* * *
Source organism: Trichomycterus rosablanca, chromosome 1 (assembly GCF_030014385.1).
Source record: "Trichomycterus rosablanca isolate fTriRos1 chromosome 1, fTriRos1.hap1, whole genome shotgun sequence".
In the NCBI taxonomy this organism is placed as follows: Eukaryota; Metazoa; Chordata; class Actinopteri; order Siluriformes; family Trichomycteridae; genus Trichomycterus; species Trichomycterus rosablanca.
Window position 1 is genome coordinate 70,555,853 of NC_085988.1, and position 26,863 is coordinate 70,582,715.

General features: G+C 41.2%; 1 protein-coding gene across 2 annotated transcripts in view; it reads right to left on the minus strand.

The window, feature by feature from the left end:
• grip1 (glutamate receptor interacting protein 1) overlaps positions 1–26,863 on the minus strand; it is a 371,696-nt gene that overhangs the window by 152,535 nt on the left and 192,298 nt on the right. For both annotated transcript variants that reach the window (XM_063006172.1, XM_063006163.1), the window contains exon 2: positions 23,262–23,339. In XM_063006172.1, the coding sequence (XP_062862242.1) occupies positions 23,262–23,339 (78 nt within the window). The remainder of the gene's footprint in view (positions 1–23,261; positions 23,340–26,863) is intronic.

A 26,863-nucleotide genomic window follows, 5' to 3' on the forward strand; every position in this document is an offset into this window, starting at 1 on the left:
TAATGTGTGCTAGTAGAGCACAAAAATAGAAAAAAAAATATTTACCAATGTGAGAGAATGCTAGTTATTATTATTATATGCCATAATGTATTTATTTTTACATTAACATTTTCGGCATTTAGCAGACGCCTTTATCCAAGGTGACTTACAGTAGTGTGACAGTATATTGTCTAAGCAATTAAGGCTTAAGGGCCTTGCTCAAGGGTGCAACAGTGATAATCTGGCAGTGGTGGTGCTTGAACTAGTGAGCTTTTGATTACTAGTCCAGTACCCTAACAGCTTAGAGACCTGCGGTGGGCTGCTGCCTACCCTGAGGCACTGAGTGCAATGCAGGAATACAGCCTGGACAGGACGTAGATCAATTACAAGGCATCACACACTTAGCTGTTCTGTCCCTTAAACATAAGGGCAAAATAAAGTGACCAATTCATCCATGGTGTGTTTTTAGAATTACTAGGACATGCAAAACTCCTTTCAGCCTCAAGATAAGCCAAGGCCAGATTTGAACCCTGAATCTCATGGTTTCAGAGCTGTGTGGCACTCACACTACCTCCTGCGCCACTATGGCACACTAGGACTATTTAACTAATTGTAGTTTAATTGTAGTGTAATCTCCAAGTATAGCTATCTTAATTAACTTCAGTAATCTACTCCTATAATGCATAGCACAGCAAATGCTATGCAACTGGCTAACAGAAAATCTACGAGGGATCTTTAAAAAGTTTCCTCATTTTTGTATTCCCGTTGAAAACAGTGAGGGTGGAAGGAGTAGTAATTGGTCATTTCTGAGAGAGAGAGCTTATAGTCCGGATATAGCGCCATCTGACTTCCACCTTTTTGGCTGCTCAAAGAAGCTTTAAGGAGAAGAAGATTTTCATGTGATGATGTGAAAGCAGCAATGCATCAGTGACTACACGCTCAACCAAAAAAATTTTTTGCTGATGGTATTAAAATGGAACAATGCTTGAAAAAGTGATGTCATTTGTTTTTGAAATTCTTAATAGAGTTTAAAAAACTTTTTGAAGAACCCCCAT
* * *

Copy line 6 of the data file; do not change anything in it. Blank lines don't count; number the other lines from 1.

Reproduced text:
The window, feature by feature from the left end: